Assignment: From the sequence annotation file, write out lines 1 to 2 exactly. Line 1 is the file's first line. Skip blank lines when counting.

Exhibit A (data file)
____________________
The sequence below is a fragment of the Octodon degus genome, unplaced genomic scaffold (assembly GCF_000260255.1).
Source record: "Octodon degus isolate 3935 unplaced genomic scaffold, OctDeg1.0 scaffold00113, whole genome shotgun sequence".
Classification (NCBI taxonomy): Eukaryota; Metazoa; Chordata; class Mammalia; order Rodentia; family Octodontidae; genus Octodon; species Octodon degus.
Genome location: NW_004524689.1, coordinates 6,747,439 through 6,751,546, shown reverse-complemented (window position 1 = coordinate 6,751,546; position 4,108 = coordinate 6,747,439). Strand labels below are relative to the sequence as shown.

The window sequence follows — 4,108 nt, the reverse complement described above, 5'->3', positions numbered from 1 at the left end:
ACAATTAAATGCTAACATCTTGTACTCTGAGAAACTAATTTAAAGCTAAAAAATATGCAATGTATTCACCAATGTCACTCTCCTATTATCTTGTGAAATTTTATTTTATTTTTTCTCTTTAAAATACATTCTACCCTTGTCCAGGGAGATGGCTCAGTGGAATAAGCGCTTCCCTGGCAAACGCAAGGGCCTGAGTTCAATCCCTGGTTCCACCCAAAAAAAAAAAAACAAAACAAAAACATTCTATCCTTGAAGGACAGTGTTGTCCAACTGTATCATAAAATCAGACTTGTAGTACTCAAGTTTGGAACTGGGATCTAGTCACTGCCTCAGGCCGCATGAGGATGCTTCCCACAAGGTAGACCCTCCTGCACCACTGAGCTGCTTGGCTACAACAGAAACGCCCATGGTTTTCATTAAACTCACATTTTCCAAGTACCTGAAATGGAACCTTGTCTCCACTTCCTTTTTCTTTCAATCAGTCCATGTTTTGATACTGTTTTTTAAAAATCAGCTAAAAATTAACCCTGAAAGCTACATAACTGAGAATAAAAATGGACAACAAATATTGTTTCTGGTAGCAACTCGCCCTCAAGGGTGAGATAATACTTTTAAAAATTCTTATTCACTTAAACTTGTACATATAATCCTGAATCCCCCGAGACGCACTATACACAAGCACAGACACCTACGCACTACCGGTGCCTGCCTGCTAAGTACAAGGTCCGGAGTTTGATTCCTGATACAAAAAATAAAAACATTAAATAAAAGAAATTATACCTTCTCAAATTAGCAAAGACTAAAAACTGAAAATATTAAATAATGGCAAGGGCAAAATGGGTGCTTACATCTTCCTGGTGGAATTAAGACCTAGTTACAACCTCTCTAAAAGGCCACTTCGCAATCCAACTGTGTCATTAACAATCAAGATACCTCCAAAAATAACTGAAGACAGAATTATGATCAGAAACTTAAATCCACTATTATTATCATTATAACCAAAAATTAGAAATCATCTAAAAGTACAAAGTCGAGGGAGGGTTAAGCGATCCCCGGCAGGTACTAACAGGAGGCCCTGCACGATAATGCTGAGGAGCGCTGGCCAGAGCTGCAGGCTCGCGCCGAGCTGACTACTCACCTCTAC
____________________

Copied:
The sequence below is a fragment of the Octodon degus genome, unplaced genomic scaffold (assembly GCF_000260255.1).
Source record: "Octodon degus isolate 3935 unplaced genomic scaffold, OctDeg1.0 scaffold00113, whole genome shotgun sequence".